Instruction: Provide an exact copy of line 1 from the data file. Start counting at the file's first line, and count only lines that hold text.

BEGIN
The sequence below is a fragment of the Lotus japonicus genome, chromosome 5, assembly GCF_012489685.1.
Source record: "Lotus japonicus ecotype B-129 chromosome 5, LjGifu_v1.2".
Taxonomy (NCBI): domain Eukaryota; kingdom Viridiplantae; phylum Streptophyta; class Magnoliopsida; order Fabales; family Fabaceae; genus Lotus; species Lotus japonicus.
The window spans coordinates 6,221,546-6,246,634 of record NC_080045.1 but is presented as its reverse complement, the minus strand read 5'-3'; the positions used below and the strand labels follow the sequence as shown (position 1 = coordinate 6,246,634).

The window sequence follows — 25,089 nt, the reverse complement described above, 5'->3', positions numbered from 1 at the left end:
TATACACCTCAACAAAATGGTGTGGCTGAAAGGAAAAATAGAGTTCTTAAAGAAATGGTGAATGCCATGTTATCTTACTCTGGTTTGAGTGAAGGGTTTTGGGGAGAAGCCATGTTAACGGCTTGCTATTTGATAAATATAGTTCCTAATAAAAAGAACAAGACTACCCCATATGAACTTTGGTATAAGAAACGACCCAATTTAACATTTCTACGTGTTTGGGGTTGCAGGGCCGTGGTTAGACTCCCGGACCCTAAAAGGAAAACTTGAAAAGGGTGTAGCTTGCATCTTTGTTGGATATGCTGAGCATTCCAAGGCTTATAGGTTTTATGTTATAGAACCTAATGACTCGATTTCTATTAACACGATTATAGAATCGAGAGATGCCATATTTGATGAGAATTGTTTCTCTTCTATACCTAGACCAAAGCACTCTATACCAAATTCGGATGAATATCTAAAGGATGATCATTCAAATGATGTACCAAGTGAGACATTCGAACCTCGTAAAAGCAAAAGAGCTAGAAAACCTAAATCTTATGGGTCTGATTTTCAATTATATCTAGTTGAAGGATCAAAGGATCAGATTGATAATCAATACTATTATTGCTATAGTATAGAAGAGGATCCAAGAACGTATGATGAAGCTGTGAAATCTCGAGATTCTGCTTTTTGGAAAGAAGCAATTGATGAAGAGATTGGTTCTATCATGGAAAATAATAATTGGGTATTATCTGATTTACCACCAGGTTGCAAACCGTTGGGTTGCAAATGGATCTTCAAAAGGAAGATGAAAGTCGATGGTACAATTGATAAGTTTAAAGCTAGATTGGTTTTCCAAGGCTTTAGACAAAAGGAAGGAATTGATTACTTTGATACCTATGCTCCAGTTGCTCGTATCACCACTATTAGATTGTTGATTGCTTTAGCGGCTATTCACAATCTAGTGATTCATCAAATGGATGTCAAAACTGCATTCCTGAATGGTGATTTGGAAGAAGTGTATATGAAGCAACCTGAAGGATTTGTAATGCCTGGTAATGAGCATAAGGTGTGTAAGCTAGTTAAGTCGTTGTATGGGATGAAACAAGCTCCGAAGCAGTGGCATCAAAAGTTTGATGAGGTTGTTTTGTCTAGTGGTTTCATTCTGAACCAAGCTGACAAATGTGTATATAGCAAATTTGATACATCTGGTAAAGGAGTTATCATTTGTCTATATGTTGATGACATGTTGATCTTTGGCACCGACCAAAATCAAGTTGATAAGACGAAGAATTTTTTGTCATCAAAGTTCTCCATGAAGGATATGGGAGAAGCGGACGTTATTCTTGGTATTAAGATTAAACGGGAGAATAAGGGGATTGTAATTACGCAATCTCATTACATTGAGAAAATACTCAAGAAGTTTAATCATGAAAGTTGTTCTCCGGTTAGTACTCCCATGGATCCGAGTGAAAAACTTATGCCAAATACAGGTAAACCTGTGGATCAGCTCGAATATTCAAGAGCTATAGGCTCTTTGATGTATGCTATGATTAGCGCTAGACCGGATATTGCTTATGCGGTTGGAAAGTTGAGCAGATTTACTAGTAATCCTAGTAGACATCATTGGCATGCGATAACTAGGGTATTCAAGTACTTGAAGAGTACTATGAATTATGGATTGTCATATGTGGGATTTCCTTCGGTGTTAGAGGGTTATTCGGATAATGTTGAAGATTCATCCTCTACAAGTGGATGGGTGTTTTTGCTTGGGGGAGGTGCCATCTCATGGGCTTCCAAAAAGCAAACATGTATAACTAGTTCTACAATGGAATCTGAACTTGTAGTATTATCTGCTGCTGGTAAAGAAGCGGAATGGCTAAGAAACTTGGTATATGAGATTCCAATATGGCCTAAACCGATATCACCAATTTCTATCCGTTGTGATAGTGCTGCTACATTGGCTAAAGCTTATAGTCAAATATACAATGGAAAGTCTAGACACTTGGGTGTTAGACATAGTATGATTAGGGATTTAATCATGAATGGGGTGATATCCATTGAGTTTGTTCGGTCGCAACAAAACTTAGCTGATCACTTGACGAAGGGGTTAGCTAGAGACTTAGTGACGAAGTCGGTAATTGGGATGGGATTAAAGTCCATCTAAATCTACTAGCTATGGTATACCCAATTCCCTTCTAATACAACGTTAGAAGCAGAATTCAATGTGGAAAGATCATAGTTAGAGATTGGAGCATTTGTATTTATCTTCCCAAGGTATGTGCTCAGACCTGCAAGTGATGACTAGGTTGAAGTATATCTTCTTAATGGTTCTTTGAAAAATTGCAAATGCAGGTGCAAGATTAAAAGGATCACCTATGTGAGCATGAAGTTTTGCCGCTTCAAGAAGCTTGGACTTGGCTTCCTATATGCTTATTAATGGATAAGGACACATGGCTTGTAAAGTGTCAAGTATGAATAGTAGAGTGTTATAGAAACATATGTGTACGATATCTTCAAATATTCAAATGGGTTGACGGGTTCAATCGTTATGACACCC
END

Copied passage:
The sequence below is a fragment of the Lotus japonicus genome, chromosome 5, assembly GCF_012489685.1.